With the loss—temporary or permanent—of the venerable Sarasota Music Festival this year, La Musica International Chamber Music Festival, running April 9-21 with performances at the Sarasota Opera House, is bound to take on even more importance to chamber music lovers. Artistic director Bruno Giuranna and associate artistic director Derek Han return with a full roster of internationally known musicians, who will play works by contemporary composers John Harbison and Joan Tower (a regional premiere), among others. The theme for 2010 is “Resolution,” and honestly, aren’t we all in need of that?

And finally, in true cliffhanger fashion, one never quite knows what to expect of the Sarasota Film Festival, set for its 12th annual outing April 9-18 (and the subject of a story on page 94). Will the festival’s supporters ride to the rescue in troubled financial times to keep the movies (and the stars) coming? Or will the demands of mounting a 10-day-long event prove too much even for the heartiest band of film fans, turning the movie screens dark? We’re banking on the festival returning, but stay tuned.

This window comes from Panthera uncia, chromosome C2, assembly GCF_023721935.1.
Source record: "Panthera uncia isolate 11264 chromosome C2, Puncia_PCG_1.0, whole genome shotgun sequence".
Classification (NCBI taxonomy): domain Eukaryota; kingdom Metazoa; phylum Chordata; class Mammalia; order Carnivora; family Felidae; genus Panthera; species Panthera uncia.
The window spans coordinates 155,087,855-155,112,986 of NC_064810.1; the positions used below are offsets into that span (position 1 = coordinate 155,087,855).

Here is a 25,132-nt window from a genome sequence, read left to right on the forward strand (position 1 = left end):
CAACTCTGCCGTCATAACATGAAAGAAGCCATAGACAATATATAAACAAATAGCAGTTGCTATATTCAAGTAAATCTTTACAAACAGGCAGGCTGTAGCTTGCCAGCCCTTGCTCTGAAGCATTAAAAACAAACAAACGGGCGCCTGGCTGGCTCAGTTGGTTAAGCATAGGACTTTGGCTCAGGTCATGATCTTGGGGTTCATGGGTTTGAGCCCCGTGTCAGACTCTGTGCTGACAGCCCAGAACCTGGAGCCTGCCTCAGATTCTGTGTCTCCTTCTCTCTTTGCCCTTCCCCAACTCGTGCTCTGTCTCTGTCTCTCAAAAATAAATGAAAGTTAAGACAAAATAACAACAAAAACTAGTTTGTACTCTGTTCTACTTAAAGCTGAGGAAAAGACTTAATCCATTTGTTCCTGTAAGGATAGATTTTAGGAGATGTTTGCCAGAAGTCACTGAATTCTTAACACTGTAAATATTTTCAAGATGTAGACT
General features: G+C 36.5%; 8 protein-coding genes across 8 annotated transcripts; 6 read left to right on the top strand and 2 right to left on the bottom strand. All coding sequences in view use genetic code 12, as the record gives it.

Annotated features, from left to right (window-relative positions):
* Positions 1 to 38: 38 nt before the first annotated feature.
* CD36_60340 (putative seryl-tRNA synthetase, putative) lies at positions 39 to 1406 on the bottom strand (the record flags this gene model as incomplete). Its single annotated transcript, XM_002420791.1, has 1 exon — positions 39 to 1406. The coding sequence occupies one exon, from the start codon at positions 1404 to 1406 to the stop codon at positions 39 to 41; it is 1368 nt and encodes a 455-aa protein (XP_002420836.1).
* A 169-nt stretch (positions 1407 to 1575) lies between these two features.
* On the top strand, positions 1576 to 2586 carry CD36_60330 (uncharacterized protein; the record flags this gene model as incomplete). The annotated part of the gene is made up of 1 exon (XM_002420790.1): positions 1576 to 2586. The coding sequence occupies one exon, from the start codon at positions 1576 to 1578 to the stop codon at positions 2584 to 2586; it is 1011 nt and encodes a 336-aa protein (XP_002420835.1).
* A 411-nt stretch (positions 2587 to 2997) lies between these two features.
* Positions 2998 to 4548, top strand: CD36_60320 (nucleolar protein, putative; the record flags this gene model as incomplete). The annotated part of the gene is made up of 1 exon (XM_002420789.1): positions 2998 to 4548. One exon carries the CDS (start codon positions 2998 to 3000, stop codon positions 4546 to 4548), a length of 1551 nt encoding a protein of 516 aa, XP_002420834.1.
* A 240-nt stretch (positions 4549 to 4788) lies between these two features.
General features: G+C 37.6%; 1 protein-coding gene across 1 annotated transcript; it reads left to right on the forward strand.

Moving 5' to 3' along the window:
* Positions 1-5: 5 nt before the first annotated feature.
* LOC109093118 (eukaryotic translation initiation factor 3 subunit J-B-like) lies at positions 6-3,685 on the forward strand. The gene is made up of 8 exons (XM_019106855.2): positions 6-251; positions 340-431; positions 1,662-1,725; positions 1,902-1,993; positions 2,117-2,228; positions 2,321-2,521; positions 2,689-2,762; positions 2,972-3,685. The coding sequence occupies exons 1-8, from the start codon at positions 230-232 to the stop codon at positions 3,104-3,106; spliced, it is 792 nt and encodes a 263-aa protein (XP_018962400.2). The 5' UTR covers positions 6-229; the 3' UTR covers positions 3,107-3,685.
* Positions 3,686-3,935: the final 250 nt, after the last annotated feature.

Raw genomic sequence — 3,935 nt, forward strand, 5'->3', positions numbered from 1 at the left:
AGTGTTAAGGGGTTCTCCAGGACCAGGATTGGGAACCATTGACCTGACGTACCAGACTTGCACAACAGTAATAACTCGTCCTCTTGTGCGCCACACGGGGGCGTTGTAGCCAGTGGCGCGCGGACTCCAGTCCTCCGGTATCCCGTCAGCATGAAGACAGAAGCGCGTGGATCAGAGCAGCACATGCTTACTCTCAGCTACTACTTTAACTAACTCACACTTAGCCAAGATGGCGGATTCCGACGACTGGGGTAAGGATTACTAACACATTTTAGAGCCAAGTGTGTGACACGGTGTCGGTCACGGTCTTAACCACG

Star Turn

sp4.jpgIn the ever-churning world of museum directors, Philippe de Montebello is the extraordinary exception to the rule: His 31-year role as director at the Metropolitan Museum of Art spanned nearly a third of that institution’s entire history, and for his last several years (he retired in 2008) the Paris-born De Montebello was the longest-serving leader at any major museum in the world. His accomplishments in nearly doubling the Met’s size, courting wealthy donors, adding to the already amazing collections there and serving as an ambassador for museums worldwide should make for fascinating discussion when he appears in the Ringling College Library Association Town Hall Today series, March 31 at the Van Wezel. Maybe he’ll even have some tips for the Ringling Museum on planning for an independent future.

Star Turn

sp3.jpgWith or without her Pips, Gladys Knight has been a successful R&B and soul singer since the age of seven, with hits ranging from Midnight Train to Georgia to You’re the Best Thing That Ever Happened to Me to I Heard It Through the Grapevine. Still looking and sounding great at 65, Knight, a Rock and Roll Hall of Fame inductee back in the mid-’90s, takes to the Van Wezel stage Feb. 14 with a full orchestra, just in time for Valentine’s Day; it’s also the evening of the Van Wezel Foundation’s annual gala, and who knows? Maybe Knight will say a few words to her fans in the foyer. That’s What Friends Are For…